How do we fare in comparison to our colleagues in other countries? Both the Australian and the US reimbursement systems border on the byzantine, so we have used our knowledge of them to draw reasonable approximations for hourly rates of pay under typical circumstances. Through Medicare, Australia’s state-funded insurer, anaesthetists are offered financial rebates for private sector services rendered according to a complex, ‘relative value’, unit-based Medicare Benefits Schedule [2]. For in-hospital procedures in the private sector, doctors receive 75% of the Government-determined schedule fee from Medicare, with another 25% at least being provided by the patient’s own separate PMI if they have one. Australian PMIs provide ‘no-gap’ or ‘known-gap’ schemes for patients who go to consultants who have entered agreements with the PMIs. These schemes offer rebates in excess of the Government’s Medicare Benefits Schedule fees when certain criteria are met, which normally include the doctors limiting their fees to the PMI’s own schedule and compliance with the PMI’s billing procedures. Doctors may charge more than the published fees and ask for shortfall payments from their patients; this is less common outside major cities, as suggested by recent analysis [3]. As a rough estimate, an Australian anaesthetist accepting the rebate entitlements prescribed by the Medicare Benefits Schedule would be paid at a notional rate of £95–£127 h−1 for a lower limb arthroplasty (without or with a regional anaesthetic technique respectively), a lower rate than the median of £146 h−1 for orthopaedic private practice quoted in Stubbs et al.’s paper. However, this is a state-supported rate, and Australian anaesthetists have railed for some time at the Government’s failure to increase reimbursement rates in a manner that they would deem appropriate. Anaesthetists reimbursed under a typical PMI-sponsored ‘no-gap’ scheme would earn a more generous £157–£206 h−1 for a similar procedure. A recent survey concluded that the average Australian anaesthetist earns the equivalent of £149 000 per year at a mean rate of about £82 h−1 [4]. These figures are drawn from a sample representing the whole gamut of anaesthesia practice: from those working entirely within the public sector to purely private practitioners, and all shades of practice in between.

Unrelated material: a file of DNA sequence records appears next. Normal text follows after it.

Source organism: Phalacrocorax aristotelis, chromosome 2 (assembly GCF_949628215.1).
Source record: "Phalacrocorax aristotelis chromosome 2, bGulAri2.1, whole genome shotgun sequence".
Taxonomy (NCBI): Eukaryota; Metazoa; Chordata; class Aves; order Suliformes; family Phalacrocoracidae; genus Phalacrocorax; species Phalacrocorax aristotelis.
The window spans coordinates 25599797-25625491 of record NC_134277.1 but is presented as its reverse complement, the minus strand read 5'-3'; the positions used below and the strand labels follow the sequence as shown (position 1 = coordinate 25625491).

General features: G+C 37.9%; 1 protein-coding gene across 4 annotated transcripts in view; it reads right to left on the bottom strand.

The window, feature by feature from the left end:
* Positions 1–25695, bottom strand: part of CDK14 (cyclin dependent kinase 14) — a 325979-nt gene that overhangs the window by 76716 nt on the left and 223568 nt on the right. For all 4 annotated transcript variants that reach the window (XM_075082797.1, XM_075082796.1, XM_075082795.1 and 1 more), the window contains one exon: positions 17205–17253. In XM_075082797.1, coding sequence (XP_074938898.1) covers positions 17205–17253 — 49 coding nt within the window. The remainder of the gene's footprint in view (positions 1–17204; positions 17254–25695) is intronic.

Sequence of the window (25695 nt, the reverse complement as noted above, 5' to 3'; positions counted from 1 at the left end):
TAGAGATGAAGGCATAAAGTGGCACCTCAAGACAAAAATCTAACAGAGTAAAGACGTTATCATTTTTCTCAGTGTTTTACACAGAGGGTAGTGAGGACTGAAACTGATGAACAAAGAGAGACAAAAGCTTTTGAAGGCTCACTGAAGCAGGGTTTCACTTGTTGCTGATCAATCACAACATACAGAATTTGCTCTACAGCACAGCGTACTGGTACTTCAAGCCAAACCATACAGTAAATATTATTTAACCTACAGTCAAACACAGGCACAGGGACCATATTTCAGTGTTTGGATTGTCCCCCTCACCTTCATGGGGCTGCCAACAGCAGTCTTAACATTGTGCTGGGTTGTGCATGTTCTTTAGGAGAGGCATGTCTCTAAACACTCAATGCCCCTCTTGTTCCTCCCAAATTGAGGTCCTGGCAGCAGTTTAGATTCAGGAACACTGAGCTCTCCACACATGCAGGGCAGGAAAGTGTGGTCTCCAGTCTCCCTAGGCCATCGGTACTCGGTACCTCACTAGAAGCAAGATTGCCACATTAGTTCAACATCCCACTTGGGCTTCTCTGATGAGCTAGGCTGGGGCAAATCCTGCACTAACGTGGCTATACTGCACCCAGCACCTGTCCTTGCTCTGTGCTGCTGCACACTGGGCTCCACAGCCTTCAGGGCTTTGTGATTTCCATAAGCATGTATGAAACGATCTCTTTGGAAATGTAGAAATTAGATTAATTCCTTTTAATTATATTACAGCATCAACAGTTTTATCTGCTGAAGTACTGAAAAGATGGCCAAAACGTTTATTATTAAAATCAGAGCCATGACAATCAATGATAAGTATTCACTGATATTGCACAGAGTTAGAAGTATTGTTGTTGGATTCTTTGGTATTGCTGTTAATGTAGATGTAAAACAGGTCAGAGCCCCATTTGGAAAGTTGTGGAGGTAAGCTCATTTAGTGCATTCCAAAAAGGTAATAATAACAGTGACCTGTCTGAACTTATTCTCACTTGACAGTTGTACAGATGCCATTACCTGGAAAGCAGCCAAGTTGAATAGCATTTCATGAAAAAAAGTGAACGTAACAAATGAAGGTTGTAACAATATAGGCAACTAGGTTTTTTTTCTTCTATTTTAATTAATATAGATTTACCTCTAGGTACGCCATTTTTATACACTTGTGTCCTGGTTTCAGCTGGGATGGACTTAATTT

In the US, the state-funded Medicare system provides health coverage for people over 65 years who have no personal health insurance. Medicare in the US also takes a unit-based, relative values approach to reimbursement. A total hip arthroplasty taking 75 min to perform and conducted under a general anaesthetic with a lumbar epidural will pay the anesthesiologist £149 h−1, which is very close to Stubbs et al.’s calculated rate [5]. However, changes to the US healthcare system will see the reimbursement for Medicare work decrease by some 15% in 2010. As with the Australian data, this is at the level of state-funded care; purely private practice fees would be much higher than this, and annual incomes of £300 000 are not uncommon for US anesthesiologists, although the US Bureau of Labor Statistics, basing its data on tax returns, cites the mean income of an anesthesiologist in 2008 as being the equivalent of £105,000 [6]. Interestingly, if you add the full-time NHS salary of a consultant on their sixth seniority increment [7] to the mean annual private practice earnings in the UK quoted by Stubbs et al. [8], the total comes to a remarkably similar value to this. It seems that in spite of the vagaries of foreign exchange, the complexities of reimbursement systems and differing balances between state and private commitments, anaesthetists may well be equally valued, or at least similarly paid overall, in the UK and US, with Australia valuing its anaesthetists perhaps a little more highly.